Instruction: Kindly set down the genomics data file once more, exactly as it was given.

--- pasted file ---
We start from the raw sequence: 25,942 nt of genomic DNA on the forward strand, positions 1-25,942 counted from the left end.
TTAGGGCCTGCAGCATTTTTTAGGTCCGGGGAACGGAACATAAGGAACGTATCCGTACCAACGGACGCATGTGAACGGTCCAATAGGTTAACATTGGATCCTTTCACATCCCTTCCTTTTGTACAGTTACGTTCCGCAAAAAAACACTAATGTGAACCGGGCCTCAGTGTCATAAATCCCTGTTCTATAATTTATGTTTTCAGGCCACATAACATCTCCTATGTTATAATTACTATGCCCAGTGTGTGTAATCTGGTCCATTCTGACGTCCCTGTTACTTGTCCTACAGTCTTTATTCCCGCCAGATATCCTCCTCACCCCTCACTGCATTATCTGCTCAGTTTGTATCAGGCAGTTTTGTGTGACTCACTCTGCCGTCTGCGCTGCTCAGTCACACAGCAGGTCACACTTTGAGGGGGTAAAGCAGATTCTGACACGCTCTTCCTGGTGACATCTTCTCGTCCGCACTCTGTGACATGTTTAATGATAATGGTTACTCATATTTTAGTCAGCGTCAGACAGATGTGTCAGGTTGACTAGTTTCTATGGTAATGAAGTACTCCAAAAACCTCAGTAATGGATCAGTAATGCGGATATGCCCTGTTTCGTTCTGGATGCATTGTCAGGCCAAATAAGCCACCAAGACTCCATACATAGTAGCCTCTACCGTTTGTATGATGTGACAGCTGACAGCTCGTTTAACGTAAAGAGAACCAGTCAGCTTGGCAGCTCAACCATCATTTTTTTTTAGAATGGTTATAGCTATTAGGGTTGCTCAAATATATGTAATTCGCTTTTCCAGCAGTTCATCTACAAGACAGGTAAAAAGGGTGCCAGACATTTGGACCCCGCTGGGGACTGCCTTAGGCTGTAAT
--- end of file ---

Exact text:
We start from the raw sequence: 25,942 nt of genomic DNA on the forward strand, positions 1-25,942 counted from the left end.
TTAGGGCCTGCAGCATTTTTTAGGTCCGGGGAACGGAACATAAGGAACGTATCCGTACCAACGGACGCATGTGAACGGTCCAATAGGTTAACATTGGATCCTTTCACATCCCTTCCTTTTGTACAGTTACGTTCCGCAAAAAAACACTAATGTGAACCGGGCCTCAGTGTCATAAATCCCTGTTCTATAATTTATGTTTTCAGGCCACATAACATCTCCTATGTTATAATTACTATGCCCAGTGTGTGTAATCTGGTCCATTCTGACGTCCCTGTTACTTGTCCTACAGTCTTTATTCCCGCCAGATATCCTCCTCACCCCTCACTGCATTATCTGCTCAGTTTGTATCAGGCAGTTTTGTGTGACTCACTCTGCCGTCTGCGCTGCTCAGTCACACAGCAGGTCACACTTTGAGGGGGTAAAGCAGATTCTGACACGCTCTTCCTGGTGACATCTTCTCGTCCGCACTCTGTGACATGTTTAATGATAATGGTTACTCATATTTTAGTCAGCGTCAGACAGATGTGTCAGGTTGACTAGTTTCTATGGTAATGAAGTACTCCAAAAACCTCAGTAATGGATCAGTAATGCGGATATGCCCTGTTTCGTTCTGGATGCATTGTCAGGCCAAATAAGCCACCAAGACTCCATACATAGTAGCCTCTACCGTTTGTATGATGTGACAGCTGACAGCTCGTTTAACGTAAAGAGAACCAGTCAGCTTGGCAGCTCAACCATCATTTTTTTTTAGAATGGTTATAGCTATTAGGGTTGCTCAAATATATGTAATTCGCTTTTCCAGCAGTTCATCTACAAGACAGGTAAAAAGGGTGCCAGACATTTGGACCCCGCTGGGGACTGCCTTAGGCTGTAAT